But in an economy where oil constitutes over 95% of exports and roughly 75% of fiscal revenues, measures aimed at dampening the economy’s exposure to volatile commodity prices can only be part of the answer. Macroeconomic reforms such as those carried out by Angola a few years ago only scratched the surface of the changes needed to end its extreme dependence on global markets.
There are many reasons why the kinds of policy reforms necessary to sufficiently alter the Angolan economy’s composition never happened. But one important one is that the initiative for such change would need to come from the very people who have gained the most from the status quo − the ruling elite.
Throughout the war years and after, the small clique surrounding Angola’s president of 36 years, Jose Eduardo dos Santos, have profited immensely from their privileged access to economic opportunities in the country, be it by import licenses or through partnerships with foreign companies. To the ruling elite, the structures of the oil dependent economy have proved so lucrative that there has been little sense of urgency in diversifying and developing the productive parts of the economy.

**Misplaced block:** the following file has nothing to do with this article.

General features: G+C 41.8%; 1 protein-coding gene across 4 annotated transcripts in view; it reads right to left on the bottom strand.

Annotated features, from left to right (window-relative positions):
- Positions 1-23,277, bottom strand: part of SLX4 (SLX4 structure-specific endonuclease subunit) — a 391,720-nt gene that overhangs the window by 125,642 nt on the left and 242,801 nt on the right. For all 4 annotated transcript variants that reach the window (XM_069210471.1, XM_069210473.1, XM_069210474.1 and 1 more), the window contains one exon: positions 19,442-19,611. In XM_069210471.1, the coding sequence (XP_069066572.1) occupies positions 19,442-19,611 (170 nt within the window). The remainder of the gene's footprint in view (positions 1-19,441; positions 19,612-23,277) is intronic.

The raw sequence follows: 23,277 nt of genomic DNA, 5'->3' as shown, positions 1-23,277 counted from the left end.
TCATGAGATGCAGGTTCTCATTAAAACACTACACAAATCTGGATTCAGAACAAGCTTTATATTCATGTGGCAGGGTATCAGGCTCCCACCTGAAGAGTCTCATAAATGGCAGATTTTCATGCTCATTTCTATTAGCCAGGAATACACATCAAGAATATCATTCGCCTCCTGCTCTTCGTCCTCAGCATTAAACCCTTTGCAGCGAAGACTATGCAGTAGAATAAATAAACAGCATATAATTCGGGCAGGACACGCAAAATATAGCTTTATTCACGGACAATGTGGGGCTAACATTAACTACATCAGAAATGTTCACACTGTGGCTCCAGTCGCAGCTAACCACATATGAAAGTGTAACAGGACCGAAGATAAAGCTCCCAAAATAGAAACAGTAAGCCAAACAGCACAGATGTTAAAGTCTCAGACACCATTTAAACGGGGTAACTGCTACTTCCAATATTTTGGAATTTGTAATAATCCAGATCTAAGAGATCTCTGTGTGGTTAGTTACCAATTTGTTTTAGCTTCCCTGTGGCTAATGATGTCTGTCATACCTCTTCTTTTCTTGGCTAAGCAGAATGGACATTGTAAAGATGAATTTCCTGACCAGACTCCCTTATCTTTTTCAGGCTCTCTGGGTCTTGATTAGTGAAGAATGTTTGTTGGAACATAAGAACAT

Between the devil and the deep blue sea
In the current low-price environment, the government is faced with a delicate dilemma.
On the one hand, policymakers are aware that defending the value of the national currency is getting increasingly expensive − and their ability to do so is decreasing as foreign exchange reserves continue to be used up. At the same time, they will be aware that devaluation would be good for promoting other parts of the economy that have long suffered from a lack of competitiveness; increasing the attractiveness of the non-oil sectors is crucial if Angola wants to end the cycle of booms-and-busts.
However, on the other hand, increased competition could jeopardise the entrenched interests of the ruling elite who could stand to lose their oligarchic positions. What is more, if imports become even more expensive, Angola’s growing middle-class will find it increasingly difficult to access the international goods that they have become so accustomed to acquire. Power holders in Luanda are well aware that a decrease in this group’s purchasing power could trigger social and political unrest, as happened in other countries during the Arab Spring.
Thus far, the country’s sizeable foreign exchange reserves are being used by the government to defend the value of the Kwanza, the national currency, and to support the country’s import needs in place of any real transformation of the economy. Should the low oil prices continue, it is questionable how long such a model can realistically be maintained.
Rebecca Engebretsen is doctoral candidate in Politics at the University of Oxford.